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Tides. TIDES What are tides? –The periodic rise and fall of the sea level under the gravitational pull of the moon Tides are one of the most reliable.

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Presentation on theme: "Tides. TIDES What are tides? –The periodic rise and fall of the sea level under the gravitational pull of the moon Tides are one of the most reliable."— Presentation transcript:

1 Tides

2 TIDES What are tides? –The periodic rise and fall of the sea level under the gravitational pull of the moon Tides are one of the most reliable phenomena in the world. As the sun rises in the east and the stars come out at night, we are confident that the ocean waters will regularly rise and fall along our shores.

3 Moon Tide The Moons gravity exerts a strong pull on Earth. The water bulges outward as Earth and the Moon revolve around a common center of mass. The moons gravity pulls on the earth, and pulls the water towards it. The water moves up into a slight bulge on the side of the earth that faces the moon.

4 Brain Check Think to yourself, what causes tides? On your white board, write down what causes tides.

5 Moon Tides The gravitational and centrifugal forces are constant, always pulling water towards the moon and directly away from the moon. The forces in either direction are equal to each other. The bodies of water that feel these forces change constantly as the earth rotates within these forces, but the force directions are always toward and away from the moon.

6 Semidiurnal tides As the earth turns upon its own axis in about 24 hours, a point on the earth moves through areas with these different forces acting on it. In one rotation (one day), a point on earth travels from an area of high tide (where there is a force pulling water outward), through an area of low tide, through an area of high tide again (the opposite pull), and through another area of low tide, before it returns to the point of origin at high tide. This results in two high tides and two low tides in a day (called semidiurnal tides).

7 The Tidal Day The moon does not stay put, but rotates around the earth at a rate of about 12° a day, or one rotation a month. The rotation is in the same direction as the earths spin, so by the time the earth has done one rotation, the moon has shifted 12° further, and it takes an extra 50 minutes for the moon to be in the same position relative to a point on the earth. Therefore, the tidal cycle is not 24 hours long, but 24 hours and 50 minutes. Because of this, high and low tides are about 50 minutes later every day.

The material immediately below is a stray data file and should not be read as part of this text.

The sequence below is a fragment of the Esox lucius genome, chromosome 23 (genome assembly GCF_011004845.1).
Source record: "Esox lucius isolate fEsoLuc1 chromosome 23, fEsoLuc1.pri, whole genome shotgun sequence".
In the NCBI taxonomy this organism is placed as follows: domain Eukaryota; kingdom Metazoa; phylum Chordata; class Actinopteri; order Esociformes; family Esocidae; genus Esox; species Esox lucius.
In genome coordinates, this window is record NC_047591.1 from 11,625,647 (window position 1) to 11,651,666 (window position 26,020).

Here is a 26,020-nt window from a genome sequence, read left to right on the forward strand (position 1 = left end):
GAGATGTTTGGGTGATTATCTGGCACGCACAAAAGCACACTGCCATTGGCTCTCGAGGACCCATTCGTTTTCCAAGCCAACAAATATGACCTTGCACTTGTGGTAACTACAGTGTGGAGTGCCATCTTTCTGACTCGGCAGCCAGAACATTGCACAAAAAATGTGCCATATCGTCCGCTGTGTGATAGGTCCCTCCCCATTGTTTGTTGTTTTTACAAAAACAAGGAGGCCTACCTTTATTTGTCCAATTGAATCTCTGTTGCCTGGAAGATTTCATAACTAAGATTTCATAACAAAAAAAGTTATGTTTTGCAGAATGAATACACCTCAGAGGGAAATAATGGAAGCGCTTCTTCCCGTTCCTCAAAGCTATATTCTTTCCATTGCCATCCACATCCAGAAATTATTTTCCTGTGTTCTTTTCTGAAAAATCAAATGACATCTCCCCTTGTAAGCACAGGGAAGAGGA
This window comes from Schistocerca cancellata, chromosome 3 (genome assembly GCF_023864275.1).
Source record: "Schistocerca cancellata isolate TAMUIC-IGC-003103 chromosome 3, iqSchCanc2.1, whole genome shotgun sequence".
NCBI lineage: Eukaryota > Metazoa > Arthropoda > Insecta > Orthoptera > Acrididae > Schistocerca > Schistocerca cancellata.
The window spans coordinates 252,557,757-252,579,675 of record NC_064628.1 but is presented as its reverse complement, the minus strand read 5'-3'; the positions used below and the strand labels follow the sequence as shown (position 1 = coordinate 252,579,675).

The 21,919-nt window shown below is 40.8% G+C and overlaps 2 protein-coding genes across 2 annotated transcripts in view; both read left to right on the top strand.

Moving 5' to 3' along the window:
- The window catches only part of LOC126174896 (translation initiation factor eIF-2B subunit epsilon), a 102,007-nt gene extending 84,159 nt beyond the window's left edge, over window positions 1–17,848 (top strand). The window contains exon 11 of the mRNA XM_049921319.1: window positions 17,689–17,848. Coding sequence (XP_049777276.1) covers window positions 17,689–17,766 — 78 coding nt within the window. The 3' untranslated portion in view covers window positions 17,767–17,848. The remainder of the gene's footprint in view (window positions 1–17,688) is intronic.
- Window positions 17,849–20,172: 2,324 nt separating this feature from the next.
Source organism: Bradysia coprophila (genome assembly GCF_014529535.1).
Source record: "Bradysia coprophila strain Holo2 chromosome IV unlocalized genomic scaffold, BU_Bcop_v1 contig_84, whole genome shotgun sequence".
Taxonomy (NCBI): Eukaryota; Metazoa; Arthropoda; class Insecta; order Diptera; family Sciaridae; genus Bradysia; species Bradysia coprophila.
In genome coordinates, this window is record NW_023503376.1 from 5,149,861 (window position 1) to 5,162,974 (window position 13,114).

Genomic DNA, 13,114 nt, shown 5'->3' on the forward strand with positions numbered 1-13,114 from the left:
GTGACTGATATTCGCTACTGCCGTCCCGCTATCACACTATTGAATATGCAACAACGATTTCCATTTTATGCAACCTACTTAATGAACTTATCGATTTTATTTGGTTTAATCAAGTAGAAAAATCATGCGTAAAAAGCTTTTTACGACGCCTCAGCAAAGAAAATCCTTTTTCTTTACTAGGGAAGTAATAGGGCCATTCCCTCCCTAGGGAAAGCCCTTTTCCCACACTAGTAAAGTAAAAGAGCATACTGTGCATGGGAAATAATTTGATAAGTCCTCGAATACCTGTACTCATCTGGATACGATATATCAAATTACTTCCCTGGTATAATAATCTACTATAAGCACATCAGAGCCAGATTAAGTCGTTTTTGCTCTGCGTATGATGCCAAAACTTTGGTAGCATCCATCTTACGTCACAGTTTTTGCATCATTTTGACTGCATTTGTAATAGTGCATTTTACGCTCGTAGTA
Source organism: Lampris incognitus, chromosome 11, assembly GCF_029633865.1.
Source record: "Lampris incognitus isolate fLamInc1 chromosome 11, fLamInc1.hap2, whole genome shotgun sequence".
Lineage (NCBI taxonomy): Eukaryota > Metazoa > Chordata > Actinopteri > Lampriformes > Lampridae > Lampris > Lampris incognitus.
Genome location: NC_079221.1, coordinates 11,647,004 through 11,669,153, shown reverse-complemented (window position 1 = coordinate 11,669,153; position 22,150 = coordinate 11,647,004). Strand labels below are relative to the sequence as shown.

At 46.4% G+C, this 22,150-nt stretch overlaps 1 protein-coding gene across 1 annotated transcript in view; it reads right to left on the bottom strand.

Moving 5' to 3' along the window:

8 Brain Check Think to yourself, what is the length of a tidal day? On you white board answer the following question: –If high tide is at 12pm today, when will it be tomorrow. –Show me your white board.

9 The Sun Tide The suns pull can heighten the moons effects or counteract them, depending on where the moon is in relation to the sun.

10 Spring Tides Spring tides are especially strong tides (they do not have anything to do with the season Spring). They occur when the Earth, the Sun, and the Moon are in a line. The gravitational forces of the Moon and the Sun both contribute to the tides. Spring tides occur during the full moon and the new moon.Sun The Moon & the Suns gravitational force combine to create a particularly strong tide.

11 Neap Tides Neap tides are especially weak tides. Moon & Sun are perpendicular to each other. Moon & the Suns gravity cancel each other out. They occur when the gravitational forces of the Moon and the Sun are perpendicular to one another (with respect to the Earth). Neap tides occur during quarter moons.

12 Brain Check Think to yourself, what is the difference between spring and neap tides? On your white board, draw a Venn diagram comparing and contrasting spring and neap tides. Using your white board as a guide, discuss with your neighbor the similarities and differences of spring and neap tides.

13 Tidal Range The tidal range is the difference between the level of the ocean at high tide and low tide.

14 Mont St. Michel A great example of tidal surge is the castle Mont St. Michel in France. The tides surrounding the Mount can vary by 14 meters between high and low tides, and move in as rapidly as 1 meter a second. The Mount is connected to the mainland by a thin natural land bridge, which before modernization was covered by the sea at high tide, and revealed during the low tide.

15 Isaac Newton Isaac Newton ( ) was the first person to explain tides scientifically. His explanation of the tides (and many other phenomena) was published in 1686, in the second volume of the Principia.

16 Tying it all together Think to yourself, what you have learned about tides. On a half piece of paper, write a power outline about tides as well as a graphic which describes tides.


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